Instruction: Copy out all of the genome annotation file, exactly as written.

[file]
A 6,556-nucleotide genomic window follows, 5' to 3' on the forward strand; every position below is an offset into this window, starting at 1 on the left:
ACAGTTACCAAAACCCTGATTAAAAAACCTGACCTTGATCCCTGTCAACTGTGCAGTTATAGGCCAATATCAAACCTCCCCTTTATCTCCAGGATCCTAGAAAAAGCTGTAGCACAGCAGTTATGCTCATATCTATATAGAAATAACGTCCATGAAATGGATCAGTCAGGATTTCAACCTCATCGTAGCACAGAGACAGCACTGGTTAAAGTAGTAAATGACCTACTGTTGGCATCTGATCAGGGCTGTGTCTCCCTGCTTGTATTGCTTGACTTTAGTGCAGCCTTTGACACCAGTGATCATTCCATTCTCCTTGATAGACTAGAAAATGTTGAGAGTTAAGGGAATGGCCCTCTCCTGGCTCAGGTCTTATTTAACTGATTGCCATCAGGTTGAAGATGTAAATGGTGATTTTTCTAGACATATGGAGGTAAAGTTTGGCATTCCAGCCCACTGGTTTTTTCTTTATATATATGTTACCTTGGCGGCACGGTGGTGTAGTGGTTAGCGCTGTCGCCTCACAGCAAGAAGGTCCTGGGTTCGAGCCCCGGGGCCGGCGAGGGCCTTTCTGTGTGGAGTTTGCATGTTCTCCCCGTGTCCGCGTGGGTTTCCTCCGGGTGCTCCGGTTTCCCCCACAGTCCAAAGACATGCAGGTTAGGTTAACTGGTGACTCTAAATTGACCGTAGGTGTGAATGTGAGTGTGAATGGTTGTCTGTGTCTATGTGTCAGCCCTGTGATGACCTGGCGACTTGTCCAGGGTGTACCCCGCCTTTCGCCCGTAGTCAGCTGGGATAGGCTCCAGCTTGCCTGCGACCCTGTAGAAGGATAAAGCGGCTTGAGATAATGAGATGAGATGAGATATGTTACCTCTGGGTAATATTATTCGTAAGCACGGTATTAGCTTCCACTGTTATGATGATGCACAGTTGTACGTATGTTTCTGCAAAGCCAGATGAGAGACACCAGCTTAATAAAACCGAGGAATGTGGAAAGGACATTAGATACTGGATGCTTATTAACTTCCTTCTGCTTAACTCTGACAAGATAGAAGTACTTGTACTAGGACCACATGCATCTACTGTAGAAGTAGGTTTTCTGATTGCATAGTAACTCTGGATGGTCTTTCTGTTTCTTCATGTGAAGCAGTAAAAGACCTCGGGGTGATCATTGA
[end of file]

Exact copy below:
A 6,556-nucleotide genomic window follows, 5' to 3' on the forward strand; every position below is an offset into this window, starting at 1 on the left:
ACAGTTACCAAAACCCTGATTAAAAAACCTGACCTTGATCCCTGTCAACTGTGCAGTTATAGGCCAATATCAAACCTCCCCTTTATCTCCAGGATCCTAGAAAAAGCTGTAGCACAGCAGTTATGCTCATATCTATATAGAAATAACGTCCATGAAATGGATCAGTCAGGATTTCAACCTCATCGTAGCACAGAGACAGCACTGGTTAAAGTAGTAAATGACCTACTGTTGGCATCTGATCAGGGCTGTGTCTCCCTGCTTGTATTGCTTGACTTTAGTGCAGCCTTTGACACCAGTGATCATTCCATTCTCCTTGATAGACTAGAAAATGTTGAGAGTTAAGGGAATGGCCCTCTCCTGGCTCAGGTCTTATTTAACTGATTGCCATCAGGTTGAAGATGTAAATGGTGATTTTTCTAGACATATGGAGGTAAAGTTTGGCATTCCAGCCCACTGGTTTTTTCTTTATATATATGTTACCTTGGCGGCACGGTGGTGTAGTGGTTAGCGCTGTCGCCTCACAGCAAGAAGGTCCTGGGTTCGAGCCCCGGGGCCGGCGAGGGCCTTTCTGTGTGGAGTTTGCATGTTCTCCCCGTGTCCGCGTGGGTTTCCTCCGGGTGCTCCGGTTTCCCCCACAGTCCAAAGACATGCAGGTTAGGTTAACTGGTGACTCTAAATTGACCGTAGGTGTGAATGTGAGTGTGAATGGTTGTCTGTGTCTATGTGTCAGCCCTGTGATGACCTGGCGACTTGTCCAGGGTGTACCCCGCCTTTCGCCCGTAGTCAGCTGGGATAGGCTCCAGCTTGCCTGCGACCCTGTAGAAGGATAAAGCGGCTTGAGATAATGAGATGAGATGAGATATGTTACCTCTGGGTAATATTATTCGTAAGCACGGTATTAGCTTCCACTGTTATGATGATGCACAGTTGTACGTATGTTTCTGCAAAGCCAGATGAGAGACACCAGCTTAATAAAACCGAGGAATGTGGAAAGGACATTAGATACTGGATGCTTATTAACTTCCTTCTGCTTAACTCTGACAAGATAGAAGTACTTGTACTAGGACCACATGCATCTACTGTAGAAGTAGGTTTTCTGATTGCATAGTAACTCTGGATGGTCTTTCTGTTTCTTCATGTGAAGCAGTAAAAGACCTCGGGGTGATCATTGA